– Divided into 24 regions and follows a Division I, II & III model.

– They have golf at every division, and in every region.

– It is a two year commitment, with the expectation of transferring to a 4 year institution.

– Much like the NCAA, Division I in the NJCAA has the ability to offer full scholarships, whereas Division II can provide financial assistance in terms of books, tuition etc. Division III does not offer any scholarship or financial assistance.

– The only requirement to be an eligible athlete with the NJCAA is that you graduate high school.

– If you choose to play for a school registered with NJCAA, you are committing to a full time school load and have the opportunity to play for two seasons.

There are several reasons why athletes choose to go to a Junior College:

– Poor high school GPA/Test scores so athlete could not reach eligibility for other four year schools.

– Started the recruiting process late.

– Athlete was a late bloomer and needs another year or two of development to open up the doors for other schools.

Helpful Sites:

NJCAA Website:

Eligibility Center:

See our article on Best Small College Golf Programs.

College Prep 101

With the spring semester in full swing, reality begins to set in and the whisper of graduation and college starts to become a scream for seniors. It’s impossible to ignore the future, and not being prepared for what lies beyond high school can be alarming. Many seniors in their final semester of high school begin to have what is affectionately called ‘senioritis’. Assignments become more difficult and reality begins to set in. Choosing and committing to a college is an exhausting process that involves lots of paperwork and long conversations, and when you find one that clicks it can feel like things are looking up.
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Before a student-athlete gets to that last semester of the senior year, underclass students will set up unofficial college visit after talking with a school/coach as the next step for learning more about the university and the golf program. Once a coach has recruited a student to be a part of their team it is an important decision to verbally commit and sign a letter of a intent that balances the student’s goals and priorities.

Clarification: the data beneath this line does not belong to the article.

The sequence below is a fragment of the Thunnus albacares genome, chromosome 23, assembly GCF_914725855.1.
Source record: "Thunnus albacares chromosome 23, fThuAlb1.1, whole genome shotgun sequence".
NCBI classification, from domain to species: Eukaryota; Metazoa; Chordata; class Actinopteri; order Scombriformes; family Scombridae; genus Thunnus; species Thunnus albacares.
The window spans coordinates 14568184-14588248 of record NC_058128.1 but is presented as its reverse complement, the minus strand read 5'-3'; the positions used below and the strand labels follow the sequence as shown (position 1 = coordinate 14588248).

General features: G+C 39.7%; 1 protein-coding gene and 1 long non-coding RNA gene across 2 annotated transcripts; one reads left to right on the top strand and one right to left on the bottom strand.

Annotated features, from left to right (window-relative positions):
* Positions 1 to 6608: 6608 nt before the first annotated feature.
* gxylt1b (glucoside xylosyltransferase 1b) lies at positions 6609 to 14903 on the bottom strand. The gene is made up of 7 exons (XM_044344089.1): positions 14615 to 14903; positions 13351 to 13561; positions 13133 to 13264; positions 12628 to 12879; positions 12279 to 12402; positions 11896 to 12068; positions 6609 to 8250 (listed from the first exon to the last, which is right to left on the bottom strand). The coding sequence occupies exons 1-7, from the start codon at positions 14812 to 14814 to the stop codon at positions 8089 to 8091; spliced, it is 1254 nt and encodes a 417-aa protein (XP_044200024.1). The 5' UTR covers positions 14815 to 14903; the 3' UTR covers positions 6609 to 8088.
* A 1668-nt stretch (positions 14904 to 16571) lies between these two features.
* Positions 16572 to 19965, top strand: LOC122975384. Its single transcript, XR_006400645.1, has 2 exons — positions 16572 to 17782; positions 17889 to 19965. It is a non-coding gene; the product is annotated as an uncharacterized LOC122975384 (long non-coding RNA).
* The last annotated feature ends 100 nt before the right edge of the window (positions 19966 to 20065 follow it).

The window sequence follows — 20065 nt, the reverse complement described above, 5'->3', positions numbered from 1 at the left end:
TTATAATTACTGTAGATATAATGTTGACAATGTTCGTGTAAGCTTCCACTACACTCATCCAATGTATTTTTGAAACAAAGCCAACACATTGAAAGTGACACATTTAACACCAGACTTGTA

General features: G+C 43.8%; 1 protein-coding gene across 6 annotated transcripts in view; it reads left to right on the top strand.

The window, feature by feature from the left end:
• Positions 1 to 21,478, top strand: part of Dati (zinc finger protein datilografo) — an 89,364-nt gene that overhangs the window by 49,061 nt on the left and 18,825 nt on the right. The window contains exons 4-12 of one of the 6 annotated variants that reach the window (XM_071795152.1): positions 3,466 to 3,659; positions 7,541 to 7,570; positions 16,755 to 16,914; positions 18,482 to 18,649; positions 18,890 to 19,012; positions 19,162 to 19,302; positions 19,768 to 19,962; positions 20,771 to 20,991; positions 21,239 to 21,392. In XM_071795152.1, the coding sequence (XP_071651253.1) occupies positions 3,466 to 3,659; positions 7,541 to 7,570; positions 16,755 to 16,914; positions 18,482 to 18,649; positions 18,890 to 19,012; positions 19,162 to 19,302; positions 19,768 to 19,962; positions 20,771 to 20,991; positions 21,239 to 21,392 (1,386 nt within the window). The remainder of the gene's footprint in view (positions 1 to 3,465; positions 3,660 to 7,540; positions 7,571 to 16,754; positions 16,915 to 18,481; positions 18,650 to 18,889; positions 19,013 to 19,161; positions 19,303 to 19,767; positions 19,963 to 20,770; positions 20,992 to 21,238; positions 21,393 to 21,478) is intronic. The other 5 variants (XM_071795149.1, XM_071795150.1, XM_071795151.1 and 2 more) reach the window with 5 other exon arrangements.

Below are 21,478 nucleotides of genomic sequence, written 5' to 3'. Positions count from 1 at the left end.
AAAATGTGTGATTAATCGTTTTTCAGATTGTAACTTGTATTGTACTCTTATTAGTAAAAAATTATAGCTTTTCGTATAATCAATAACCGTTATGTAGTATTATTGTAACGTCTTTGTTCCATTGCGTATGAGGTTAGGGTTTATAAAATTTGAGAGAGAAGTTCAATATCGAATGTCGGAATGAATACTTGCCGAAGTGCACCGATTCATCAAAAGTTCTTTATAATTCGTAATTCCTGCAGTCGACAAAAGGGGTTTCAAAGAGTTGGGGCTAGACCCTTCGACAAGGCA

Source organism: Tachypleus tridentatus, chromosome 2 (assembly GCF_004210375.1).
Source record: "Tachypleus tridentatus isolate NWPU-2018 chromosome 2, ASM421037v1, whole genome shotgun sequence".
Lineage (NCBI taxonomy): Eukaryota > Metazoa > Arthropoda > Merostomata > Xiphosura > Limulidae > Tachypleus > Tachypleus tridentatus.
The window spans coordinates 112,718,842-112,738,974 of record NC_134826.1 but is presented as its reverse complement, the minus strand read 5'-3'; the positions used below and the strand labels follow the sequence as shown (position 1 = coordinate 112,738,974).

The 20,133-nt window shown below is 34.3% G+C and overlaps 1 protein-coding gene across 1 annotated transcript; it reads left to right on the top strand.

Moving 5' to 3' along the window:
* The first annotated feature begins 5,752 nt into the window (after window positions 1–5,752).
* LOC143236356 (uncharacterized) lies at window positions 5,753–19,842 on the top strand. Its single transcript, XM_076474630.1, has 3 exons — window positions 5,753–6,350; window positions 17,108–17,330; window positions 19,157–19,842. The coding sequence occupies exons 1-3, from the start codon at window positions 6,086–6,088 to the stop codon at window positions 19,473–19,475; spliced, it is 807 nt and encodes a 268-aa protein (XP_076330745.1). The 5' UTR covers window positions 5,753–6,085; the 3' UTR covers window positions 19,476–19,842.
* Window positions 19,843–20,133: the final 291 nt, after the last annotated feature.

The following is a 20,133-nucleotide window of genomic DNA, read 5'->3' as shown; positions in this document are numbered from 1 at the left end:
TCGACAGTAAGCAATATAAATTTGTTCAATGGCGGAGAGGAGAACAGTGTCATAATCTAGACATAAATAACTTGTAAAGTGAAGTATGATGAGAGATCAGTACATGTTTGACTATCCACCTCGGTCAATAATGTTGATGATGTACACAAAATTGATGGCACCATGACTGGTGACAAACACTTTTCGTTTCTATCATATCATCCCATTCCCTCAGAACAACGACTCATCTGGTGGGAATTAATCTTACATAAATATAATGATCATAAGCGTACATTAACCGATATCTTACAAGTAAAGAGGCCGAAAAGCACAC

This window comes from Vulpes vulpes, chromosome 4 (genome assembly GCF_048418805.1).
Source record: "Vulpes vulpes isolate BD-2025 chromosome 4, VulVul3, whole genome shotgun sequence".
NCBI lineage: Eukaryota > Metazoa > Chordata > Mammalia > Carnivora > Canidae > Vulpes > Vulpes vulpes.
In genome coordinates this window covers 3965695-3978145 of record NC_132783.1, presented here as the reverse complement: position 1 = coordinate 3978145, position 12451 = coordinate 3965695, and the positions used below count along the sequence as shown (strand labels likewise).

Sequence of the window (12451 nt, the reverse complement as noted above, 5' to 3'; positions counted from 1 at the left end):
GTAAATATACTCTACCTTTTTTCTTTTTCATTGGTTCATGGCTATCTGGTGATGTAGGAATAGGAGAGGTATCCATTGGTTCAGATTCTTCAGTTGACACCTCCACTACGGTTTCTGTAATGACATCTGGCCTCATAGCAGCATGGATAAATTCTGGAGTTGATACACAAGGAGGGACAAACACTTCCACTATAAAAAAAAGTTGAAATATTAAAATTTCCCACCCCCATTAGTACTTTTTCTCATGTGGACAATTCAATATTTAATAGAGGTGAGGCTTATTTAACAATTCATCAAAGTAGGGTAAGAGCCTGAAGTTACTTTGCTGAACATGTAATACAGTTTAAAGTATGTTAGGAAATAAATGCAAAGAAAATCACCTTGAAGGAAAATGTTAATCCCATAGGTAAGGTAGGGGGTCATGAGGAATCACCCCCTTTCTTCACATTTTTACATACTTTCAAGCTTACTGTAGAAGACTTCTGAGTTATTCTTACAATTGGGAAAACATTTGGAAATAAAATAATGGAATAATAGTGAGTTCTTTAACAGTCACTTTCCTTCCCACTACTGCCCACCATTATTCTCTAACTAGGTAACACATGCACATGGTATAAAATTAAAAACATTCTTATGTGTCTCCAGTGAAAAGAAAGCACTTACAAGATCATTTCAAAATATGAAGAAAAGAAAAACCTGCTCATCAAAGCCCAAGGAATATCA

Fortunately, being a part of IJGA gives student-athletes many advantages when it comes to finding a college that fits golf and academic goals. The College Placement Team at IJGA works around the clock to help students turn the daunting process of looking for a college into something exciting. When looking for a college, it is important to have different options and to not be discouraged. Communication is vital during this process and keeping up with your emails from prospective colleges and coaches has never been more important. Along the way there may be bumps in the road but remembering the student’s goals and being realistic about the options available within golf and academic development.

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<strong>Useful Tips:</strong>
<li><strong>Don’t go at it alone!</strong> There are always going to be people by your side willing to help with the college process. Make yourself responsibility, but don’t feel like you have to do everything by yourself.</li>
<li><strong>Ask lots of questions.</strong> When meeting with a college coach or advisor, don’t be afraid to ask as many questions as you can. Find out what is important for you in a school, and make sure you don’t leave the campus wishing you would have asked more questions.</li>
<li><strong>Research colleges</strong>, as well as the location, how the campus looks and feels is important in choosing a school, but so is the surrounding community. Many colleges encourage their students to become a part of the community during your four years, so you want it to have things that are appealing to you!</li>
<li><strong>Make grades and your golf score a priority during high school.</strong> It’s easy to get distracted when a class mate is doing better, or some in not being nice to you today, take on that challenge to focus on positive character and goals, making your college resume and search appealing to college coaches. Your hard work and determination in high school will improve your college search.</li>
<li><strong>Take advantage of college prep courses, workshops, and good advice from others.</strong></li>
<li><strong>Be Organized</strong>. Keep your schedule, and work environment organized. This will reflect how you plan your approach to the game of golf as well as you college search. If you start early, it will become second nature and you will be grateful that you are organized and not frantic. During the college process you will receive lots of information and important paperwork, and it is important to know how to work through the application process just as much as it is for course management and reading greens.</li>
<li><strong>Be Challenged. </strong>As your advisors and guidance counselors are here to assist you, as well as deadlines. Challenge yourself to give these tasks priority as much as you would to your new swing and that big project due for class.</li>